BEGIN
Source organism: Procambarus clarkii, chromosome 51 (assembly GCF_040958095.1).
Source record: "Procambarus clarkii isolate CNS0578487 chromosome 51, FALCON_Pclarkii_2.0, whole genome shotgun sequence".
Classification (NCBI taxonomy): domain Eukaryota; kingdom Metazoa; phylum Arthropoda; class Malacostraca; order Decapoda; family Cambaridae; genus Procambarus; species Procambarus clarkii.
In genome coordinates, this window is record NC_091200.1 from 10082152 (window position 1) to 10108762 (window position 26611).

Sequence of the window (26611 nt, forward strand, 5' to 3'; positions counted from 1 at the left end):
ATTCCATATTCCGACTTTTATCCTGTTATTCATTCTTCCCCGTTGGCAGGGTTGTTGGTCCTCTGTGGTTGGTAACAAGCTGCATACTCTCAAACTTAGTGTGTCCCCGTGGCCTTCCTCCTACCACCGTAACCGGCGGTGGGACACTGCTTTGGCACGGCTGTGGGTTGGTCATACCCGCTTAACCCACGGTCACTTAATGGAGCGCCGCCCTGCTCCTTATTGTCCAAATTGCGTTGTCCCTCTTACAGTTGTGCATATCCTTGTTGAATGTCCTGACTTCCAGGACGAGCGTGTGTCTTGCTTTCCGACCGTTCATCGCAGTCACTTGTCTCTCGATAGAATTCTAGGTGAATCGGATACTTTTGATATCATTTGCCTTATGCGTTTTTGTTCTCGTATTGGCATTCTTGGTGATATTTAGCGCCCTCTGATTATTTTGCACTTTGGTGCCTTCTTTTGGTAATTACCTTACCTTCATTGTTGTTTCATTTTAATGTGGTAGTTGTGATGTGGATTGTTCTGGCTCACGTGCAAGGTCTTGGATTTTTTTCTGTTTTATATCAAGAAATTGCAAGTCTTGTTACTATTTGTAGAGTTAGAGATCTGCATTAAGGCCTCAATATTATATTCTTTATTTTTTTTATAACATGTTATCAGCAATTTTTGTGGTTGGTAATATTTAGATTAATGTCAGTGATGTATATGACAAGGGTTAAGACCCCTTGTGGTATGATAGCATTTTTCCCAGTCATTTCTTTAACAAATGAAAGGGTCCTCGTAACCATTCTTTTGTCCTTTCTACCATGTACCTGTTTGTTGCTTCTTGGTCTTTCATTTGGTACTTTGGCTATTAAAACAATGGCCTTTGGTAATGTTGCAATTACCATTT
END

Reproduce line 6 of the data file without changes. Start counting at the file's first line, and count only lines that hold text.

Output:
ATTCCATATTCCGACTTTTATCCTGTTATTCATTCTTCCCCGTTGGCAGGGTTGTTGGTCCTCTGTGGTTGGTAACAAGCTGCATACTCTCAAACTTAGTGTGTCCCCGTGGCCTTCCTCCTACCACCGTAACCGGCGGTGGGACACTGCTTTGGCACGGCTGTGGGTTGGTCATACCCGCTTAACCCACGGTCACTTAATGGAGCGCCGCCCTGCTCCTTATTGTCCAAATTGCGTTGTCCCTCTTACAGTTGTGCATATCCTTGTTGAATGTCCTGACTTCCAGGACGAGCGTGTGTCTTGCTTTCCGACCGTTCATCGCAGTCACTTGTCTCTCGATAGAATTCTAGGTGAATCGGATACTTTTGATATCATTTGCCTTATGCGTTTTTGTTCTCGTATTGGCATTCTTGGTGATATTTAGCGCCCTCTGATTATTTTGCACTTTGGTGCCTTCTTTTGGTAATTACCTTACCTTCATTGTTGTTTCATTTTAATGTGGTAGTTGTGATGTGGATTGTTCTGGCTCACGTGCAAGGTCTTGGATTTTTTTCTGTTTTATATCAAGAAATTGCAAGTCTTGTTACTATTTGTAGAGTTAGAGATCTGCATTAAGGCCTCAATATTATATTCTTTATTTTTTTTATAACATGTTATCAGCAATTTTTGTGGTTGGTAATATTTAGATTAATGTCAGTGATGTATATGACAAGGGTTAAGACCCCTTGTGGTATGATAGCATTTTTCCCAGTCATTTCTTTAACAAATGAAAGGGTCCTCGTAACCATTCTTTTGTCCTTTCTACCATGTACCTGTTTGTTGCTTCTTGGTCTTTCATTTGGTACTTTGGCTATTAAAACAATGGCCTTTGGTAATGTTGCAATTACCATTT